Some of the least celebrated heroes of the Church are undoubtedly the administrators. By this I do not mean simply anybody in an administrative role, but those people who exercise the spiritual gift of administration for the good of the Church (and by extension, humankind).
It has to be the least glamorous of all the spiritual gifts. People are impressed by prophecy (even if they hate prophets). They are inspired by evangelism, even if they think evangelists are somewhat narcissistic. They admire the good teaching skills and knowledge of catechists, and of course everyone loves the cheerful giver–especially administrators!
But really, how often do you hear someone say, “You know, that person really keeps this institution ticking!” Maybe, occasionally, at annual meeting time, or at a birthday party, someone says, “Now, I know we don’t thank ___ often enough, but she/he did a tremendous job with the, um, long project thingie she/he was doing. What exactly were you doing?”
As a seminarian, I end up hanging around rectors’ offices a lot, so I’ve seen the various administrative duties they handle: bills, budgets, employment issues, committee issues, altar guild crises, roof repairs, etc. Some delegate this work to others, and some handle it themselves, but few of them see it as their spiritual gift. They see it as a necessary evil.
But in my behind-the-scenes role at two different institutions, I see administrators working nonstop at administering all day long. They are directors of church institutions, deans of seminaries, deans of students, directors of development, and so on. They sit at desks all day, fighting fires, calming others’ nerves, designing curriculum, checking budgets, revising letters, signing pile after pile of letters, fostering relationships, fielding students’ complaints.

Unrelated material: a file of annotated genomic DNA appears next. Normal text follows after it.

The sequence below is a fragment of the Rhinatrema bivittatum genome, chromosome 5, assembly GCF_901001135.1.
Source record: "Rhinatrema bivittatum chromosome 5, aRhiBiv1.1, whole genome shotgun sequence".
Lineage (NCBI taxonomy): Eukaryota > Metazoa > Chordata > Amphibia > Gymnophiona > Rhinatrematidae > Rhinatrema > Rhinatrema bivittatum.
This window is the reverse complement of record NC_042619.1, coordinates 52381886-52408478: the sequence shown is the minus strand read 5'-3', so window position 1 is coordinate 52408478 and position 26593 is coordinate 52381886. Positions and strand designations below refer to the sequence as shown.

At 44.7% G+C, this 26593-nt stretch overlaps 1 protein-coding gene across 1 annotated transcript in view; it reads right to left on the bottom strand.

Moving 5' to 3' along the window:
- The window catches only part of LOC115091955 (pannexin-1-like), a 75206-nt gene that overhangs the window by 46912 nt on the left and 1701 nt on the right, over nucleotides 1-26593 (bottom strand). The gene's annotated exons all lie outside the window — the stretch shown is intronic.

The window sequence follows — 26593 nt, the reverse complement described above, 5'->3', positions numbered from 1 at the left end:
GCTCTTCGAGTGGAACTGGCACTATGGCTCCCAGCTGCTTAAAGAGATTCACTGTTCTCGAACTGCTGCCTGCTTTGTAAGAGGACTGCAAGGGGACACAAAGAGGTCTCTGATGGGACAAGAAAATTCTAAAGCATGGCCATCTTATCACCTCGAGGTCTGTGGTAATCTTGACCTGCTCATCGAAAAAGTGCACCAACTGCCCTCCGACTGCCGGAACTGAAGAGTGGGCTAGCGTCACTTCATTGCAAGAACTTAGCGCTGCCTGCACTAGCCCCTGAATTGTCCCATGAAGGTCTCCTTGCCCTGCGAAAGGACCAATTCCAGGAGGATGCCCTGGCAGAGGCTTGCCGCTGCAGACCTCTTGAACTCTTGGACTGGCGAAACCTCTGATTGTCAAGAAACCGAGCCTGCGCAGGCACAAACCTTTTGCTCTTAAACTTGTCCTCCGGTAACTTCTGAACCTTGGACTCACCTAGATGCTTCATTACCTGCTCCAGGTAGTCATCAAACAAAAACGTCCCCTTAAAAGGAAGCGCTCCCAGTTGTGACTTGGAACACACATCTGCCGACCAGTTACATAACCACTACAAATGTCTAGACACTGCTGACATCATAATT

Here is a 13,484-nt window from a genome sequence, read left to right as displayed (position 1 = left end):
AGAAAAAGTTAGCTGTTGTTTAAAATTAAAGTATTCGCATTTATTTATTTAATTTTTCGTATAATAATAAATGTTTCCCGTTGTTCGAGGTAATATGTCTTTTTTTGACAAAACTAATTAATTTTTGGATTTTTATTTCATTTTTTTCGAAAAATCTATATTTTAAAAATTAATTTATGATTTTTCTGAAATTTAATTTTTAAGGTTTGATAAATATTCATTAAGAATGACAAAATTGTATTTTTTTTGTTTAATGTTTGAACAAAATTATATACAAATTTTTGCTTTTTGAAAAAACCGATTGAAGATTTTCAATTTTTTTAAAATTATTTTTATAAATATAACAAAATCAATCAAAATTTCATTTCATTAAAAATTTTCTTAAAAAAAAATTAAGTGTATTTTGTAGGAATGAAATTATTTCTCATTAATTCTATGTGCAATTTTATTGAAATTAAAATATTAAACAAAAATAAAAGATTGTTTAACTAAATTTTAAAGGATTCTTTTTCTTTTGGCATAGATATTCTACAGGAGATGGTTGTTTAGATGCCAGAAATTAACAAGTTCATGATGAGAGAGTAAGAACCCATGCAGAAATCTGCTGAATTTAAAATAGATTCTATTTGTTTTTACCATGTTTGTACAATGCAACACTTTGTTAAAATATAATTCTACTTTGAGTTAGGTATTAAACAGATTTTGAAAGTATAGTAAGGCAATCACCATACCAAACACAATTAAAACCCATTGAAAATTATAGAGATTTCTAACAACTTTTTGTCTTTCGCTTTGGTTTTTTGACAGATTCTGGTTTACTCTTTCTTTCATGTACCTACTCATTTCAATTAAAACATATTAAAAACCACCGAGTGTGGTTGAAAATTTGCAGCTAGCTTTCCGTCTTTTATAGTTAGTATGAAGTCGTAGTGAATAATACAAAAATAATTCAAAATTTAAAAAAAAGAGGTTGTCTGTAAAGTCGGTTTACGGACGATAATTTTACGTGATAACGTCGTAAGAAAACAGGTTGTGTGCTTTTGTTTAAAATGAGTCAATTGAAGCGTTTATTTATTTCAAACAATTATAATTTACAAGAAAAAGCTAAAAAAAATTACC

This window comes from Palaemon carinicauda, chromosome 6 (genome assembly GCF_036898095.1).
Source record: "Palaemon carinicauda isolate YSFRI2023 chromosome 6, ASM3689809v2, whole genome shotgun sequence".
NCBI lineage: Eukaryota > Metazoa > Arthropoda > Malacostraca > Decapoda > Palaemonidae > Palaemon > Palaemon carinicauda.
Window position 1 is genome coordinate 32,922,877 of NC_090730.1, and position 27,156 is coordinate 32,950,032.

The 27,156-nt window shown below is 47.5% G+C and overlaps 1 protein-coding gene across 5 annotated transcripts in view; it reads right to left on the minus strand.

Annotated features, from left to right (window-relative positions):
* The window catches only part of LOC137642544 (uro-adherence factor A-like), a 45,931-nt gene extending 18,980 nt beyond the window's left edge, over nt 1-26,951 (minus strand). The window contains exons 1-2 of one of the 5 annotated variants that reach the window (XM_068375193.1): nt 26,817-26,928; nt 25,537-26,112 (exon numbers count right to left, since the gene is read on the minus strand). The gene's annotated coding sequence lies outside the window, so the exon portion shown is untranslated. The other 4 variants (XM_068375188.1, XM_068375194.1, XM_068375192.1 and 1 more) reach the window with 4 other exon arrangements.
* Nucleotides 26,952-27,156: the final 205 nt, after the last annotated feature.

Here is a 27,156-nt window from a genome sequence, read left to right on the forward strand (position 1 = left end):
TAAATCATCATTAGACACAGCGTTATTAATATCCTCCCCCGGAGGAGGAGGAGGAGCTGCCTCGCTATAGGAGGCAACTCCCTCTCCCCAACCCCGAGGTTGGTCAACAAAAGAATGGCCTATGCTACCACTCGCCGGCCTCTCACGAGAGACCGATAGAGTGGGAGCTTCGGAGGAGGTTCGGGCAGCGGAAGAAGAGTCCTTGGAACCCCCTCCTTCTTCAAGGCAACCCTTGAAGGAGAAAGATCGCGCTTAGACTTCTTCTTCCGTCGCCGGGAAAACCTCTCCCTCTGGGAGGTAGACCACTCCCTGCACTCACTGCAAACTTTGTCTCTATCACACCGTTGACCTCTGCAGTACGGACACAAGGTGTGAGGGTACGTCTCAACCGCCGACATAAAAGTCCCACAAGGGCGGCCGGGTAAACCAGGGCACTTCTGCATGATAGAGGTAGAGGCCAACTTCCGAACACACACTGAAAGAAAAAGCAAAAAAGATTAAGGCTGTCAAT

This does not look glamorous. That’s because it is not glamorous. I can’t even think of a way to make it sound glamorous for this blog. In fact, it is so lacking in glamour that there isn’t even a collect for administrators in the Book of Common Prayer. We have collects for martyrs, missionaries, pastors, theologians and teachers, monastics (yay, celibacy!), but not for administrators. I have yet to see a church have a day of commissioning for the administrators of the church.
Without administrators, I could not attend the Berkeley Divinity School at Yale or Yale Divinity School. Few of my fellow classmates could, either. Without them, my senior class could not go on an all-expenses-paid pilgrimage to Canterbury, England this March. (Insert Happy Dance emoticon here.)
As I watch administrators, it is clear to me that they are exercising a spiritual gift. It’s apparent in the way they are enlivened by the work (usually) and by the way their work unleashes the gifts of others.
And as I sit here, preparing yet another grant application for a hoped-for trip this summer, I am suddenly very aware of the stewardship of funds that has made money available for seminarians’ trips; I am very conscious of the time the administrators will take to read all the applications and make judicious decisions; and I am especially grateful for the relationships these administrators have maintained worldwide so that we are able to make our way. I was astounded when one administrator suggested that I email a contact, and that email turned into an introduction to about eight other people worldwide–in one day.
There is simply no way I could have found all those people on my own so quickly. Little whooshes like that are the work of the Holy Spirit, in my opinion, but never has it been so apparent to me how the Holy Spirit runs along the train tracks of a lot of careful, painstaking administration.
So thank you to Tom, Ruth, Cindy, Joe, Greta, Jeanne, Pam, Gail, Harry, Emilie, Anna, Doreen, Jan, Lisa, Mary Ann, Dale, Julie, Bill, Grace, Sean, Paul, Maggi, Christa, Susan, Lucinda, Marcia and the many others I have forgotten to name. Thanks for greasing the wheels so the rest of us can preach, evangelize, prophesy, teach, etc.
And now, for the General Convention’s consideration, a draft Collect for Administrators:
Almighty God, you have shown us that wherever a throng is gathered in Your Name, an administrator is necessary to manage the mayhem. Equip our churches and institutions with able administrators, and grant them the wisdom, patience, endurance and grace needed to shepherd Your people so that we all may serve Jesus Christ, who with you and the Holy Spirit lives and reigns, now and forever, Amen.